8. Fukushima's Ouchijuku
Also located in the Aizu area of Fukushima Prefecture, Ouchijuku is a former post town in a quiet valley that that has been restored to how it looked during the Edo Era. Similar to the more well-known Ogimachi Village of Shirakawa-go in Gifu Prefecture, Ouchijuku's traditional-style thatched-roof houses are beautifully presented and offer a serve as shops for a variety of local crafts, food and sake, which makes for a really unique experience.
7. Zao Fox Village
Okay, every once and a while viral YouTube videos about cute, fluffy animals can actually make for some solid travel inspiration. This year (after a successful visit to the legendary Cat Island last year), my adventures took me to the incredibly intriguing Zao Fox Village. Located on the eastern side of Mount Zao in Miyagi Prefecture, this animal park delivers exactly what you expect: foxes. Lots of them. Happily, they are kept in decent conditions, and seem to be healthy for the most part. The only downside is the location: getting there requires a car or a 30-minute taxi ride from the nearest station.
6. Snow and Sakura in Matsumoto
While April in Japan is often associated with flowers, cherry blossoms and the beginning of spring, in many areas, this month still means snow, too. I had the good luck on a cherry blossom reporting trip in Matsumoto this year to get a little of everything. Yet another reason that mountains are my favorite places to enjoy nature in Japan.
5. Climbing Yatsugatake
For those looking for some summer alpine hiking relatively close to Tokyo, Mount Yatsugatake on the border of Nagano and Yamanashi prefectures is a great option. The 2899-meter summit is a relatively moderately strenuous hike with a beautiful, rocky ridgeline sporting some fantastic views. Mountain lodges (open in the summer) give hikers the option of staying a night near the mountaintops, which make for pleasant overnight or multiday hikes. Just don't expect to be alone during the peak climbing season, as the proximity to Tokyo does have its costs!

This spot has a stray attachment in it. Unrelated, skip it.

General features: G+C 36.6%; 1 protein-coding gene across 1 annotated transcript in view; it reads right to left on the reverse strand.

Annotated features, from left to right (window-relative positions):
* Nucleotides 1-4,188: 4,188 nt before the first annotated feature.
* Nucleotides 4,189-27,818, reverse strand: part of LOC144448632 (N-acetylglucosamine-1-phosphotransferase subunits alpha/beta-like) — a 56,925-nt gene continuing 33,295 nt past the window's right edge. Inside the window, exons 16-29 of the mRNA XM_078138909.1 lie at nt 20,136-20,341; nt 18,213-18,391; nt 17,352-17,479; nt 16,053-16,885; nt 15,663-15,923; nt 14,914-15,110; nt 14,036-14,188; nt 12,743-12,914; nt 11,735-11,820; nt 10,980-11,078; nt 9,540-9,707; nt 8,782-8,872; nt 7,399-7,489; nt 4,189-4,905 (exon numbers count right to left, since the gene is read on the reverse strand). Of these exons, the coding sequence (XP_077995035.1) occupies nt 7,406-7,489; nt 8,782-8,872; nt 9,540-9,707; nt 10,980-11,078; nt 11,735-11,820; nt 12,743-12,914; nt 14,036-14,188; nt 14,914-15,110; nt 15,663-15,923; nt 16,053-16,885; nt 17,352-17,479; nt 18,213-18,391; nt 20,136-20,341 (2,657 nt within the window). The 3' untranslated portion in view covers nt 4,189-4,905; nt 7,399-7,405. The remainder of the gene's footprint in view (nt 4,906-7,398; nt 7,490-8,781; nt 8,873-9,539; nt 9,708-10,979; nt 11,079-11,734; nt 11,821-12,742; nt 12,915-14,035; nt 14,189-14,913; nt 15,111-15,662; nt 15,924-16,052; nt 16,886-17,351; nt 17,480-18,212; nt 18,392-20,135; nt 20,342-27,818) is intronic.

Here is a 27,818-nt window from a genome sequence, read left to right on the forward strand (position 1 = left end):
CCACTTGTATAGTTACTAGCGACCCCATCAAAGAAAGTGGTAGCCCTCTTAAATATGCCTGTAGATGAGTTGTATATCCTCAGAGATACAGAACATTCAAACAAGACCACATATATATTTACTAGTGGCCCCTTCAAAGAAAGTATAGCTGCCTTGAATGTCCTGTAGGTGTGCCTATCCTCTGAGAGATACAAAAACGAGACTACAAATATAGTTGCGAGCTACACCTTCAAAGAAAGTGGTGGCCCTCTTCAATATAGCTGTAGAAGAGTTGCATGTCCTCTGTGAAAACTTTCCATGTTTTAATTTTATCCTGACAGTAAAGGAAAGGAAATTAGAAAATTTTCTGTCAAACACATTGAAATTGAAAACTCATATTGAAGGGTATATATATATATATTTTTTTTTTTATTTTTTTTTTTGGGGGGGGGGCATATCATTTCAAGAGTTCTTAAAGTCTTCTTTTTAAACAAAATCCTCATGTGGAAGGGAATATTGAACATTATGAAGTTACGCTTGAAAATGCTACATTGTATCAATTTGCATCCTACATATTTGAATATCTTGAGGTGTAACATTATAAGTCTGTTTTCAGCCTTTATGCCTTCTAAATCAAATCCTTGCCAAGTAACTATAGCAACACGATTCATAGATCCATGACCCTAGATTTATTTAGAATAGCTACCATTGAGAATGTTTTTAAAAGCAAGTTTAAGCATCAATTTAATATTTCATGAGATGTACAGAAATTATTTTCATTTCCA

4. Okinawa's Miyakojima
A far cry from snowy mountains and big city festivals, I spent a few carefree days this summer exploring the subtropical Miyako Island in Okinawa. Only accessible via plane, this far flung island features white sand beaches and coral reefs that make it seem like a post card come to life. While its popularity has increased in recent decades, compared to the umbrella-to-umbrella crowds on some of the Okinawa Main Island's beaches, Miyakojima still offers some lovely, peaceful summer escapes for those willing to make the journey.